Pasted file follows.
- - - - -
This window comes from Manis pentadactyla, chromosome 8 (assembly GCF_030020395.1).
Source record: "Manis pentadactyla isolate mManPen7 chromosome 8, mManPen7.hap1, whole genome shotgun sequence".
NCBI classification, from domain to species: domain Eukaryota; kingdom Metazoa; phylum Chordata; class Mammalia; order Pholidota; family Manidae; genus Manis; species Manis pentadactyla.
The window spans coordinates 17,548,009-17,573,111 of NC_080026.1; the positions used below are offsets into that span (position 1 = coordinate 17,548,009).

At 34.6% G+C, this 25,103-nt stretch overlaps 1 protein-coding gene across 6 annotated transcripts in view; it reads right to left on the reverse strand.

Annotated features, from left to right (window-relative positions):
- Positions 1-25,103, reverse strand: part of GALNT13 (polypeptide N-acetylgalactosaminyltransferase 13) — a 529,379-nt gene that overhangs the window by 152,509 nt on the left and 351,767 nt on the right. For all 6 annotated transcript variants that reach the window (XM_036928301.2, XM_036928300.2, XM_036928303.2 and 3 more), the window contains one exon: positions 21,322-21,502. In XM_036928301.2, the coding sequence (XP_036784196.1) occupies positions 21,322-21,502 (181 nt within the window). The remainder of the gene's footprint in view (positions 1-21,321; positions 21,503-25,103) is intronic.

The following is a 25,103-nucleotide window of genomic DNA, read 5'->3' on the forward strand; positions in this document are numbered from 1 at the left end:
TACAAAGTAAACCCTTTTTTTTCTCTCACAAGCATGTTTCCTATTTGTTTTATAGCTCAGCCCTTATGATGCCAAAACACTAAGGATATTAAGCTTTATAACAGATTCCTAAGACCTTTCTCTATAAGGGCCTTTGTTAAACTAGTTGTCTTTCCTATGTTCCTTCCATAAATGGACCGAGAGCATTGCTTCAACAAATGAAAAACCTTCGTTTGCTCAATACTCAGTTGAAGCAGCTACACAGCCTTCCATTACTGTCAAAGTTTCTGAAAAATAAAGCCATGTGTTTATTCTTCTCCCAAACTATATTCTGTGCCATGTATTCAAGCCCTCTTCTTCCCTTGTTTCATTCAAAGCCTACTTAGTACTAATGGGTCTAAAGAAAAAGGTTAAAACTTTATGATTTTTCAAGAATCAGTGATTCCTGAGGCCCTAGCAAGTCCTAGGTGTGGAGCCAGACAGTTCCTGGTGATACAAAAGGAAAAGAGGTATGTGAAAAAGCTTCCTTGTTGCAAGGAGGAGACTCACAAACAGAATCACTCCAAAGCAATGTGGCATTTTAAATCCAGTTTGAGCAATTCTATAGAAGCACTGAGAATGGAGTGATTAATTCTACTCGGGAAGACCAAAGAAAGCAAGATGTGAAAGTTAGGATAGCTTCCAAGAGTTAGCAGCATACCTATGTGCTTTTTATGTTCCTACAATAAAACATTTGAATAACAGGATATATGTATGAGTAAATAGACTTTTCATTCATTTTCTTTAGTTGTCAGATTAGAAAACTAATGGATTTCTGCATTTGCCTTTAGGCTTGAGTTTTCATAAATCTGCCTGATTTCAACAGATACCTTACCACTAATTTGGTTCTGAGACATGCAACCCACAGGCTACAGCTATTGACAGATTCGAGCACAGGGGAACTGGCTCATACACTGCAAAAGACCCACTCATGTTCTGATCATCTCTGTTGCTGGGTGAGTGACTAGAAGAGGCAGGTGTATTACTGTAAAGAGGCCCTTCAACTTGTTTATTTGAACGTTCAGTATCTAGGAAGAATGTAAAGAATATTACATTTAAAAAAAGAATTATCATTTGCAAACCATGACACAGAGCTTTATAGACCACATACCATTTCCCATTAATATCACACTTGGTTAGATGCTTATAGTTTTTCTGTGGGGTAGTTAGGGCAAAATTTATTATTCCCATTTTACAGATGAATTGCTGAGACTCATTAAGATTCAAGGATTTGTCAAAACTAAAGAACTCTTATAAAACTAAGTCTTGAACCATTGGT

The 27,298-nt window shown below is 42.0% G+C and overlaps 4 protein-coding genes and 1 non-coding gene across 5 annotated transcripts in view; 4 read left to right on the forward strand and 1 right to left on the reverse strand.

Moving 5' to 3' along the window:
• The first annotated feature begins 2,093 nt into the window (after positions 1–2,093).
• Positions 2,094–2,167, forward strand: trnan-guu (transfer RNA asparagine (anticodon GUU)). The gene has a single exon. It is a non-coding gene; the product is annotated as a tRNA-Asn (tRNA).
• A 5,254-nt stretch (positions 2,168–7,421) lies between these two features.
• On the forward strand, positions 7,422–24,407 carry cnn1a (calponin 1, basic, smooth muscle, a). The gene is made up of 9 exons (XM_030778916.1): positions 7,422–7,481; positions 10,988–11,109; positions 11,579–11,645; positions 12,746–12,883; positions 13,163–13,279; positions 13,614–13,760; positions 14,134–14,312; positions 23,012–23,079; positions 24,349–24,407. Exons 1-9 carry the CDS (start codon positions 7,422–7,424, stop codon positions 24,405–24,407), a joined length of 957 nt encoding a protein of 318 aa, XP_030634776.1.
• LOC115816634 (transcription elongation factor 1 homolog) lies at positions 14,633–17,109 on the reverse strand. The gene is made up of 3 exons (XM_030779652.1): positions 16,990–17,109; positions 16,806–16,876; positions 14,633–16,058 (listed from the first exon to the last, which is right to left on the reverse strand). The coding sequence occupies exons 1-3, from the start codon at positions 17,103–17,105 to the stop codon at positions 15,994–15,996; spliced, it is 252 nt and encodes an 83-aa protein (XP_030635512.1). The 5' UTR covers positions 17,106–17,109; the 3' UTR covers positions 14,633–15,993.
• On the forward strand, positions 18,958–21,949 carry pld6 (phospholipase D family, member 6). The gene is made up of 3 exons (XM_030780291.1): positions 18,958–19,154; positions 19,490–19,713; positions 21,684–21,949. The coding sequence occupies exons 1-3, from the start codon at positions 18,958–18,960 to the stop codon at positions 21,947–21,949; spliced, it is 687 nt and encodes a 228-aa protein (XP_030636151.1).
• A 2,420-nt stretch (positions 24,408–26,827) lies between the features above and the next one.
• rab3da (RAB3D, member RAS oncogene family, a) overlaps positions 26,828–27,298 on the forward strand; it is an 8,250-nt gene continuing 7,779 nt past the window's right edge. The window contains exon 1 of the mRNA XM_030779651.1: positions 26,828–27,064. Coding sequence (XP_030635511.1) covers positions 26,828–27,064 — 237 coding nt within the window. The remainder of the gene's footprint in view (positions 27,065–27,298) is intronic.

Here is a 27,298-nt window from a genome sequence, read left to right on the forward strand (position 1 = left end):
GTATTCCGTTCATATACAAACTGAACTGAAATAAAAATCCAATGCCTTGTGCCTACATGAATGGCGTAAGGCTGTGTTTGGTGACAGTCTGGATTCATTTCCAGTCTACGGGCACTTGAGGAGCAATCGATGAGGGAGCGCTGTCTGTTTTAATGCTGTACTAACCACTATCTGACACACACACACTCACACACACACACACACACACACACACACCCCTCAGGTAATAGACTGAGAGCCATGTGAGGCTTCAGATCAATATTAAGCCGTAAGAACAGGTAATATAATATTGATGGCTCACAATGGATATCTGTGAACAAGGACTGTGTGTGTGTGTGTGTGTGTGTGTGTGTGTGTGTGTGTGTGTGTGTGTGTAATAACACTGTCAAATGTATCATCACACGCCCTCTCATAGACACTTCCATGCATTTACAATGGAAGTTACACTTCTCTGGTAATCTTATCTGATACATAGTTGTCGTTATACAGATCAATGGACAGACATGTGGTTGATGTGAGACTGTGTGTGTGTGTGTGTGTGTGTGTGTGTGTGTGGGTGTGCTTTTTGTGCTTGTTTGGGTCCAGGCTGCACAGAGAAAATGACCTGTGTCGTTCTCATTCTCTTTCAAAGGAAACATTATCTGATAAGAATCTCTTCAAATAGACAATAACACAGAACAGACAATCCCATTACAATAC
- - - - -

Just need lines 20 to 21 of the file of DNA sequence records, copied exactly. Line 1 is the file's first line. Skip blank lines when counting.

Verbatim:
Here is a 27,298-nt window from a genome sequence, read left to right on the forward strand (position 1 = left end):
GTATTCCGTTCATATACAAACTGAACTGAAATAAAAATCCAATGCCTTGTGCCTACATGAATGGCGTAAGGCTGTGTTTGGTGACAGTCTGGATTCATTTCCAGTCTACGGGCACTTGAGGAGCAATCGATGAGGGAGCGCTGTCTGTTTTAATGCTGTACTAACCACTATCTGACACACACACACTCACACACACACACACACACACACACACACCCCTCAGGTAATAGACTGAGAGCCATGTGAGGCTTCAGATCAATATTAAGCCGTAAGAACAGGTAATATAATATTGATGGCTCACAATGGATATCTGTGAACAAGGACTGTGTGTGTGTGTGTGTGTGTGTGTGTGTGTGTGTGTGTGTGTGTGTGTGTAATAACACTGTCAAATGTATCATCACACGCCCTCTCATAGACACTTCCATGCATTTACAATGGAAGTTACACTTCTCTGGTAATCTTATCTGATACATAGTTGTCGTTATACAGATCAATGGACAGACATGTGGTTGATGTGAGACTGTGTGTGTGTGTGTGTGTGTGTGTGTGTGTGTGGGTGTGCTTTTTGTGCTTGTTTGGGTCCAGGCTGCACAGAGAAAATGACCTGTGTCGTTCTCATTCTCTTTCAAAGGAAACATTATCTGATAAGAATCTCTTCAAATAGACAATAACACAGAACAGACAATCCCATTACAATAC